The next few chapters describe one practical way. But first let’s look in more depth at the dynamic of effective nonviolent struggle since it plays a crucial role in this program, and it is often misunderstood.

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Nonviolent Struggle

Many people equate nonviolence with passivity or capitulation. They consider it too gentle and weak to challenge the might of elite interests, the viciousness of soldiers trained to kill mindlessly, or the cruel malice of rapists and torturers. However, when practiced by a small group of dedicated and skilled activists, nonviolent action can disarm opponents, vividly expose injustice, and inspire people far and wide. When practiced by large numbers of people working together in a bold, incisive campaign, nonviolent engagement can undermine all support for powerholders and force sweeping change.

In this age of the rule of brute force, it is almost impossible for anyone to believe that anyone else could possibly reject the law of the final supremacy of brute force.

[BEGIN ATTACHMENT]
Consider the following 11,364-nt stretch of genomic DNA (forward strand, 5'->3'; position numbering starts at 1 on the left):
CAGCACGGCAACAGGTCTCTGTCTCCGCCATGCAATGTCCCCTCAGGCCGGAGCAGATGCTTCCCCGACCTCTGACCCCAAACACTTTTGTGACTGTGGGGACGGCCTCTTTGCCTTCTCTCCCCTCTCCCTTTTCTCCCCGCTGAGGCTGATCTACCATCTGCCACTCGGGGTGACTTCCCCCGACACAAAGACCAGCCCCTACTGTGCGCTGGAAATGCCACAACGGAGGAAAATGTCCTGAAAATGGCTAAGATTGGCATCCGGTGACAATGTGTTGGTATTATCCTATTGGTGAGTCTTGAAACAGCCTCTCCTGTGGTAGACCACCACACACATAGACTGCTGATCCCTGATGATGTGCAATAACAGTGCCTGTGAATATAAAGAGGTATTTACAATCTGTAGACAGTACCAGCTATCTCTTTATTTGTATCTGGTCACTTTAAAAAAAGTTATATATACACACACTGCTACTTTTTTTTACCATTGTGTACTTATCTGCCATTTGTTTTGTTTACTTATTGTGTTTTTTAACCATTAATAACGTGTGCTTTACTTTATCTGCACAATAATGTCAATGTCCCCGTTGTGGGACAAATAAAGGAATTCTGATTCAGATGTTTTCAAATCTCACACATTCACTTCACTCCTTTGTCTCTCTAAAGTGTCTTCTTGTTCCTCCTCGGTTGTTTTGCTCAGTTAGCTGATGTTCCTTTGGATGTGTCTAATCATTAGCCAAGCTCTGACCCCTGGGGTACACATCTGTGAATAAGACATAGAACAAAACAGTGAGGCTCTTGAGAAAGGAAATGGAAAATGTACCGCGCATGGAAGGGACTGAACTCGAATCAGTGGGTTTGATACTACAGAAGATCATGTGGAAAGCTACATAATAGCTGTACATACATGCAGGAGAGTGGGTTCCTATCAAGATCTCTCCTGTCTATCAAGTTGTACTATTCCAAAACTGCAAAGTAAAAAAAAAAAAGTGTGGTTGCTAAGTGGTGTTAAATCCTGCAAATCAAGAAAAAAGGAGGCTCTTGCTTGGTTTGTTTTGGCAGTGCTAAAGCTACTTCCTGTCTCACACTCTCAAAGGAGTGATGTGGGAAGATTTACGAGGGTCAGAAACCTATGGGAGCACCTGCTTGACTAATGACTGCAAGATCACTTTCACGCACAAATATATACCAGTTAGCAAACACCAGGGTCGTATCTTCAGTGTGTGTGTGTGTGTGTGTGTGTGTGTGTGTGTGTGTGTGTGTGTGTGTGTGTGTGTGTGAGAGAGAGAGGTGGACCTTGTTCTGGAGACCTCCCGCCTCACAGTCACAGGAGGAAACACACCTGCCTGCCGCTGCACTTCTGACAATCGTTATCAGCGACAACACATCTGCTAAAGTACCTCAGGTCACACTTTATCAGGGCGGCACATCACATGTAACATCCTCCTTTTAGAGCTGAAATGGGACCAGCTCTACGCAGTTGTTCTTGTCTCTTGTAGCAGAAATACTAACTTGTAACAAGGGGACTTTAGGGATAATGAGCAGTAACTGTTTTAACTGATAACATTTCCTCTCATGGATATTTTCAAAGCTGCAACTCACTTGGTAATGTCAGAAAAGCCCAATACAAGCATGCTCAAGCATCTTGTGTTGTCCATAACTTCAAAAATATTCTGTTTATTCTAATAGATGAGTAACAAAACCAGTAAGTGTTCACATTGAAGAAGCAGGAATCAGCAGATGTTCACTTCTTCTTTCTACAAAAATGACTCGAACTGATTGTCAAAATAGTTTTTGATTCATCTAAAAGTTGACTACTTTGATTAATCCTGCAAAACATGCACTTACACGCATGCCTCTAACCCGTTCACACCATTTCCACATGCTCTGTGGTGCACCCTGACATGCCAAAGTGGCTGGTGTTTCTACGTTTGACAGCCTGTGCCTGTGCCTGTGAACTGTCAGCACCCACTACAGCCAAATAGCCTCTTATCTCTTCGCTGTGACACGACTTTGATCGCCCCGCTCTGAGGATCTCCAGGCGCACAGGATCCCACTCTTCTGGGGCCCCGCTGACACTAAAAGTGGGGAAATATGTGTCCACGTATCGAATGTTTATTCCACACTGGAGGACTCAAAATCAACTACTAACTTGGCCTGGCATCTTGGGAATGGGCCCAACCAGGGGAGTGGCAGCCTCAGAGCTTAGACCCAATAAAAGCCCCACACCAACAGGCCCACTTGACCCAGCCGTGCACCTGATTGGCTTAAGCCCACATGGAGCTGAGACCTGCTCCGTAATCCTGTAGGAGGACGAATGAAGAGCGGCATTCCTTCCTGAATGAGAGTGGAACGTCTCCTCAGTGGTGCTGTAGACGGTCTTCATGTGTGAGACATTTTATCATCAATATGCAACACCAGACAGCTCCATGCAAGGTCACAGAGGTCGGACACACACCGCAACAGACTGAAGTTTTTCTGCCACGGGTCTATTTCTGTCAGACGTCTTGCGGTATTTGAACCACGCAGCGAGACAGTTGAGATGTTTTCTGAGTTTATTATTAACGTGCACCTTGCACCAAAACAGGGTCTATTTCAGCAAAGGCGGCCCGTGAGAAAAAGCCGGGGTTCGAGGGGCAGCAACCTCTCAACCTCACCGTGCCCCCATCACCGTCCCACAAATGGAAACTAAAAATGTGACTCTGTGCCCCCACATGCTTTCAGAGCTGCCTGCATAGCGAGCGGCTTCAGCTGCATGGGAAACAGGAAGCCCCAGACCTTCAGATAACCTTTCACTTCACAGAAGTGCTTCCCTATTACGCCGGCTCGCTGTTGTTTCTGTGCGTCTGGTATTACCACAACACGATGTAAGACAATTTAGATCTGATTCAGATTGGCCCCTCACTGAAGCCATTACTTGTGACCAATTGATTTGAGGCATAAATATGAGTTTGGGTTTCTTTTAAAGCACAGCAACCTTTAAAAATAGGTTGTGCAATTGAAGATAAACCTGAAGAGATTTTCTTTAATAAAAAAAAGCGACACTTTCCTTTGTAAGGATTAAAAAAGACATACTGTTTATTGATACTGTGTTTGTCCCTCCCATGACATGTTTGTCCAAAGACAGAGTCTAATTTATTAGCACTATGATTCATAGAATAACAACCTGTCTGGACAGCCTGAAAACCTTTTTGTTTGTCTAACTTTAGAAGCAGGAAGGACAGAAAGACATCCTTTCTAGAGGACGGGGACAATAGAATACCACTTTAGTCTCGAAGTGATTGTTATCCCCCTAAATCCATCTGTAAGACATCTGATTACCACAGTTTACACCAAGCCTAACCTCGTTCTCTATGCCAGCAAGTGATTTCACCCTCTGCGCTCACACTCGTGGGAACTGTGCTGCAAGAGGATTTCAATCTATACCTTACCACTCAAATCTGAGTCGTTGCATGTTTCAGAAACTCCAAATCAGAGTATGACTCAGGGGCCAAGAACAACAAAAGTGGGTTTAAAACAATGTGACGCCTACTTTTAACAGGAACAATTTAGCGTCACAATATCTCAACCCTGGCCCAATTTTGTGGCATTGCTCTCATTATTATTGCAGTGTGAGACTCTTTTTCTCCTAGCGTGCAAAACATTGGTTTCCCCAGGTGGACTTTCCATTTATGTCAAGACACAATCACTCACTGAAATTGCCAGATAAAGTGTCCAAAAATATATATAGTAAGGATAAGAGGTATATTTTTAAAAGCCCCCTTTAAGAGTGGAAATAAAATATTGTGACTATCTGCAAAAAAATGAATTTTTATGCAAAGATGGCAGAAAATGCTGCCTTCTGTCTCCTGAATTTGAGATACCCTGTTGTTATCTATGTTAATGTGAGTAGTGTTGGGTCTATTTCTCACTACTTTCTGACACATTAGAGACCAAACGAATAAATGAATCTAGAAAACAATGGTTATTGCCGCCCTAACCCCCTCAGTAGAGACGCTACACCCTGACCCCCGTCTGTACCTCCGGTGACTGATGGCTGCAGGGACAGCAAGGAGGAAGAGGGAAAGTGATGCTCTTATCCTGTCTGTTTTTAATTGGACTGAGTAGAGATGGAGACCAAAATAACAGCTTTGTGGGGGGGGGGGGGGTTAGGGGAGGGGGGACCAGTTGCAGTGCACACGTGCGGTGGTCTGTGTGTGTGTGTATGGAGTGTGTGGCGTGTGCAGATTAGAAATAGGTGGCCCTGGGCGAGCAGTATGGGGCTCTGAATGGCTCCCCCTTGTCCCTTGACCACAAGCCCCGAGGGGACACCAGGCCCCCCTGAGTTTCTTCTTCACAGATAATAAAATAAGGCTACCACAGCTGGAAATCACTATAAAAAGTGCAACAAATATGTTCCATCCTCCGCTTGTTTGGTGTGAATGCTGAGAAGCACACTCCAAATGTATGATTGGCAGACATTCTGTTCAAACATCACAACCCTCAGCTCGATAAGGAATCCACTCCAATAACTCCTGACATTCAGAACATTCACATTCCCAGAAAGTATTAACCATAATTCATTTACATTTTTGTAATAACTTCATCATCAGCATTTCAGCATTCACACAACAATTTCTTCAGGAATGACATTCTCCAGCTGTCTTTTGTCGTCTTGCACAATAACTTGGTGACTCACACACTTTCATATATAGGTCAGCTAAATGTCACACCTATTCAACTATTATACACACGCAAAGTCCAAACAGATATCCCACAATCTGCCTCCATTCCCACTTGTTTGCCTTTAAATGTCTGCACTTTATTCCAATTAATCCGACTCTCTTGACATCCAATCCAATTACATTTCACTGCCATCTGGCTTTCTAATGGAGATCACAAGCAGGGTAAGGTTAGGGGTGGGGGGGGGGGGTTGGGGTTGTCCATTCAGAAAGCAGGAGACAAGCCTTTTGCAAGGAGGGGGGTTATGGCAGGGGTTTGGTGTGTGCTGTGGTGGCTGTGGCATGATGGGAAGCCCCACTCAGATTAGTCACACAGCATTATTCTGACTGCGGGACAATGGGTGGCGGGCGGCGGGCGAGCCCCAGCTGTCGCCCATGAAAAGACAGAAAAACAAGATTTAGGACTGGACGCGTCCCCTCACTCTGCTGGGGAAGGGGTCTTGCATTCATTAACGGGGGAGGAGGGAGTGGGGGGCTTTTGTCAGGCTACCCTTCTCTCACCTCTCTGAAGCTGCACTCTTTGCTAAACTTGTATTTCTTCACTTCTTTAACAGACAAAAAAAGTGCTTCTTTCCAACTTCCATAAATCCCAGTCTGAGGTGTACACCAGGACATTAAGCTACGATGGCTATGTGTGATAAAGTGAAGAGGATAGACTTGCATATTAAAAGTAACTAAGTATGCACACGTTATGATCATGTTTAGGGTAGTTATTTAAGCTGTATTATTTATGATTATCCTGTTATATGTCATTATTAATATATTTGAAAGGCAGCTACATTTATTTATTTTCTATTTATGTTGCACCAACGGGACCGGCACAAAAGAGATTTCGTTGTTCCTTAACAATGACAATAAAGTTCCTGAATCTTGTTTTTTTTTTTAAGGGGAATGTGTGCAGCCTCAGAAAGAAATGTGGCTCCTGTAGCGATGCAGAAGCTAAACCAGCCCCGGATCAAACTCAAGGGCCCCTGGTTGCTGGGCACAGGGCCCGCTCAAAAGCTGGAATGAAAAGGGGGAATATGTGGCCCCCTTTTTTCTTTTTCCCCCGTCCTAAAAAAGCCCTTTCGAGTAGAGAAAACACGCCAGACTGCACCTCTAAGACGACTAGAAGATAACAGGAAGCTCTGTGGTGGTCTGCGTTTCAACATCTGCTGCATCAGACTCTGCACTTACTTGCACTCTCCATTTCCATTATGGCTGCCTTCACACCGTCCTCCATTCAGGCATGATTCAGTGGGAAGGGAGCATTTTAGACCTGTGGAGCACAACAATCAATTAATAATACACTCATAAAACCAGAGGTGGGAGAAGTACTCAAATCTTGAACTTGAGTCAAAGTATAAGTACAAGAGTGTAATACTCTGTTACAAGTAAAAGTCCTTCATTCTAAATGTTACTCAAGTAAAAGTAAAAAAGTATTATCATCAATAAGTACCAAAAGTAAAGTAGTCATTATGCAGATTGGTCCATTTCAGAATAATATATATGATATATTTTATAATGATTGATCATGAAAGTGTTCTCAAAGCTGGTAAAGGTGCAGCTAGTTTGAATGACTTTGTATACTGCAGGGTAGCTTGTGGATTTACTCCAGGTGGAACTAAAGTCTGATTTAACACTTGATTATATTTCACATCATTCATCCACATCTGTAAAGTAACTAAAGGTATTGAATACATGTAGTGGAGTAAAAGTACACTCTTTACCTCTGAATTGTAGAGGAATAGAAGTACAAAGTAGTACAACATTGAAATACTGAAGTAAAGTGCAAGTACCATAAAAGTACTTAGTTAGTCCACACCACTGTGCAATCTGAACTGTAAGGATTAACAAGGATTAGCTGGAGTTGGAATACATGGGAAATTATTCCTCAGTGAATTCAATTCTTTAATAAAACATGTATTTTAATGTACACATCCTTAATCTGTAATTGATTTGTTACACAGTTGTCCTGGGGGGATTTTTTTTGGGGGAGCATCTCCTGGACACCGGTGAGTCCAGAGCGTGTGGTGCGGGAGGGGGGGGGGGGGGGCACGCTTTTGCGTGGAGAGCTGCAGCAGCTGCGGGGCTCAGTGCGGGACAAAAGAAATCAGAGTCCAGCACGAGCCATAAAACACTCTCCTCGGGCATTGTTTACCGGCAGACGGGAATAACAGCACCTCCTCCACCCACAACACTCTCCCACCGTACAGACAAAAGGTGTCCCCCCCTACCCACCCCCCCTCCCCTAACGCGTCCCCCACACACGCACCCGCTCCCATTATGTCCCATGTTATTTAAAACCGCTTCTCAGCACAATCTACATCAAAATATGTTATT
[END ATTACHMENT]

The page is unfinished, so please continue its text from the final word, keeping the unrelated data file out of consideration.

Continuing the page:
— Mohandas Gandhi

By its nature, principled nonviolent struggle promotes fairness, democracy, and compassion. When planned by skilled and conscientious leaders like Mohandas Gandhi or Martin Luther King, Jr. and carried out well, it has the extraordinary ability to overturn oppression without creating an oppressive counterforce. It de-esca­lates hostility, violence, and fear, reduces polarization, and ennobles both participants and opponents. It also promotes mutual problem solving based on real needs and reasonable desires, making it possible to develop appealing win-win solutions for everyone involved.